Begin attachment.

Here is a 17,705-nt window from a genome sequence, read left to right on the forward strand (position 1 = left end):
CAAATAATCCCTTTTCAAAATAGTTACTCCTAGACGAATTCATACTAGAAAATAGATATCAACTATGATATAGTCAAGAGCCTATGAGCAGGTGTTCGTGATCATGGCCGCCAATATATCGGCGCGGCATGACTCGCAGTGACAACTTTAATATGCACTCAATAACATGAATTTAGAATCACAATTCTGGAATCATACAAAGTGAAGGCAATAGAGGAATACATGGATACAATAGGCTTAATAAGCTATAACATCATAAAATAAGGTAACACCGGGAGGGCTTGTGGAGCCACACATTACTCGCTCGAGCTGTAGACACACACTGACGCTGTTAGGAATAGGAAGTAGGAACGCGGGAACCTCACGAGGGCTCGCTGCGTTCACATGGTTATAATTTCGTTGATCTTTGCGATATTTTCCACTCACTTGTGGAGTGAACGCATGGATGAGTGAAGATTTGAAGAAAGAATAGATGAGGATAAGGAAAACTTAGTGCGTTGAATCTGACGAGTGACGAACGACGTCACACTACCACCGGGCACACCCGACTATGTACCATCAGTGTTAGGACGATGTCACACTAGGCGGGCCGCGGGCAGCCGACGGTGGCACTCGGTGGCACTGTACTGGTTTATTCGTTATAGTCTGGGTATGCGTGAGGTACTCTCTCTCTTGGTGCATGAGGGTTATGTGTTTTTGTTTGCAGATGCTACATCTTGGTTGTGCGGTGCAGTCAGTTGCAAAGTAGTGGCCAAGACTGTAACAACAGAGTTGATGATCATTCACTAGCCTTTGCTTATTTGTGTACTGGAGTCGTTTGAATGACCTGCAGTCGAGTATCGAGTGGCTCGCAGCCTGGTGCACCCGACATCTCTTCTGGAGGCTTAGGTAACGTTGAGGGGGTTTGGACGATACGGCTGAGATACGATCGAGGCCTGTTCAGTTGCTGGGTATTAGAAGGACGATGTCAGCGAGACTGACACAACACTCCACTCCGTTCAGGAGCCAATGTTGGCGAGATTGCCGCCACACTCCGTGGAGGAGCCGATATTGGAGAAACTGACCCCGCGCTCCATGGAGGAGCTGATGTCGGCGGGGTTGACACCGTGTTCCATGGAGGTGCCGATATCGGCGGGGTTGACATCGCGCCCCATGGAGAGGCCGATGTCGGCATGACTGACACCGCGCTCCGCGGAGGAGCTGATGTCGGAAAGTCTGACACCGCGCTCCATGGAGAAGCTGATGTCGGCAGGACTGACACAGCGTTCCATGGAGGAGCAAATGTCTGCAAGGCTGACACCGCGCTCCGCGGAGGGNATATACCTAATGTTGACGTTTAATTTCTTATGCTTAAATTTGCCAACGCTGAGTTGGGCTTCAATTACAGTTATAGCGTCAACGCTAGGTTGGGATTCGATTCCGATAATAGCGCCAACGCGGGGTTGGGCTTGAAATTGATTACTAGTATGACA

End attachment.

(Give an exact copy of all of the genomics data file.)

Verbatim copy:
Here is a 17,705-nt window from a genome sequence, read left to right on the forward strand (position 1 = left end):
CAAATAATCCCTTTTCAAAATAGTTACTCCTAGACGAATTCATACTAGAAAATAGATATCAACTATGATATAGTCAAGAGCCTATGAGCAGGTGTTCGTGATCATGGCCGCCAATATATCGGCGCGGCATGACTCGCAGTGACAACTTTAATATGCACTCAATAACATGAATTTAGAATCACAATTCTGGAATCATACAAAGTGAAGGCAATAGAGGAATACATGGATACAATAGGCTTAATAAGCTATAACATCATAAAATAAGGTAACACCGGGAGGGCTTGTGGAGCCACACATTACTCGCTCGAGCTGTAGACACACACTGACGCTGTTAGGAATAGGAAGTAGGAACGCGGGAACCTCACGAGGGCTCGCTGCGTTCACATGGTTATAATTTCGTTGATCTTTGCGATATTTTCCACTCACTTGTGGAGTGAACGCATGGATGAGTGAAGATTTGAAGAAAGAATAGATGAGGATAAGGAAAACTTAGTGCGTTGAATCTGACGAGTGACGAACGACGTCACACTACCACCGGGCACACCCGACTATGTACCATCAGTGTTAGGACGATGTCACACTAGGCGGGCCGCGGGCAGCCGACGGTGGCACTCGGTGGCACTGTACTGGTTTATTCGTTATAGTCTGGGTATGCGTGAGGTACTCTCTCTCTTGGTGCATGAGGGTTATGTGTTTTTGTTTGCAGATGCTACATCTTGGTTGTGCGGTGCAGTCAGTTGCAAAGTAGTGGCCAAGACTGTAACAACAGAGTTGATGATCATTCACTAGCCTTTGCTTATTTGTGTACTGGAGTCGTTTGAATGACCTGCAGTCGAGTATCGAGTGGCTCGCAGCCTGGTGCACCCGACATCTCTTCTGGAGGCTTAGGTAACGTTGAGGGGGTTTGGACGATACGGCTGAGATACGATCGAGGCCTGTTCAGTTGCTGGGTATTAGAAGGACGATGTCAGCGAGACTGACACAACACTCCACTCCGTTCAGGAGCCAATGTTGGCGAGATTGCCGCCACACTCCGTGGAGGAGCCGATATTGGAGAAACTGACCCCGCGCTCCATGGAGGAGCTGATGTCGGCGGGGTTGACACCGTGTTCCATGGAGGTGCCGATATCGGCGGGGTTGACATCGCGCCCCATGGAGAGGCCGATGTCGGCATGACTGACACCGCGCTCCGCGGAGGAGCTGATGTCGGAAAGTCTGACACCGCGCTCCATGGAGAAGCTGATGTCGGCAGGACTGACACAGCGTTCCATGGAGGAGCAAATGTCTGCAAGGCTGACACCGCGCTCCGCGGAGGGNATATACCTAATGTTGACGTTTAATTTCTTATGCTTAAATTTGCCAACGCTGAGTTGGGCTTCAATTACAGTTATAGCGTCAACGCTAGGTTGGGATTCGATTCCGATAATAGCGCCAACGCGGGGTTGGGCTTGAAATTGATTACTAGTATGACA